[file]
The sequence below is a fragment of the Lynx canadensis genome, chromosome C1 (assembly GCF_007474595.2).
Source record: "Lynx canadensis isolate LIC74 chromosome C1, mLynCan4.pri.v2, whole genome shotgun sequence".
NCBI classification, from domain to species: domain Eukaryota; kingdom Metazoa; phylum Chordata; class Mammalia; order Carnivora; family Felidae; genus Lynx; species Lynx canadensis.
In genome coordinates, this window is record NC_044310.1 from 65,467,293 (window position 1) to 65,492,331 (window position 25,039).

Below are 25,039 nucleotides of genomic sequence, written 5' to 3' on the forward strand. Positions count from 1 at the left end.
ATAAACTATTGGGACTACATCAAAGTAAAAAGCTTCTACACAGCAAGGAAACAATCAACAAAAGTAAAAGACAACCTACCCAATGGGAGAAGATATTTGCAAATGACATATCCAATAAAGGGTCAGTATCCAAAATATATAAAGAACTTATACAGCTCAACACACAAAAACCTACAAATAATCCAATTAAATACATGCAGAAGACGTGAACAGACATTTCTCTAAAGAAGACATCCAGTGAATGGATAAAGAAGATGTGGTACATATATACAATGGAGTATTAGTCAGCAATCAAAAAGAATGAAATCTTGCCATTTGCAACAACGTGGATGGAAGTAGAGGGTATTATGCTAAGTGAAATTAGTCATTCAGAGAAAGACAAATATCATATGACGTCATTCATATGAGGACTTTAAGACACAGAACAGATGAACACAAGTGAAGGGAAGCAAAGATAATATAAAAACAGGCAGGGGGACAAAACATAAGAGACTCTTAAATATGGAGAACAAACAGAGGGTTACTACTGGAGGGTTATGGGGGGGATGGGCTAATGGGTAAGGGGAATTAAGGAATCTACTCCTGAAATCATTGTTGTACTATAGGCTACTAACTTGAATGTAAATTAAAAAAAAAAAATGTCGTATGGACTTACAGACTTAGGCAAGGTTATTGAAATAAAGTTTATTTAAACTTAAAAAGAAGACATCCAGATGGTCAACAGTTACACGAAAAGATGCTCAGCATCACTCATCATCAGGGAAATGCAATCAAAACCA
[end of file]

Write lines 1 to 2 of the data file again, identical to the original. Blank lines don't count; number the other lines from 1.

The sequence below is a fragment of the Lynx canadensis genome, chromosome C1 (assembly GCF_007474595.2).
Source record: "Lynx canadensis isolate LIC74 chromosome C1, mLynCan4.pri.v2, whole genome shotgun sequence".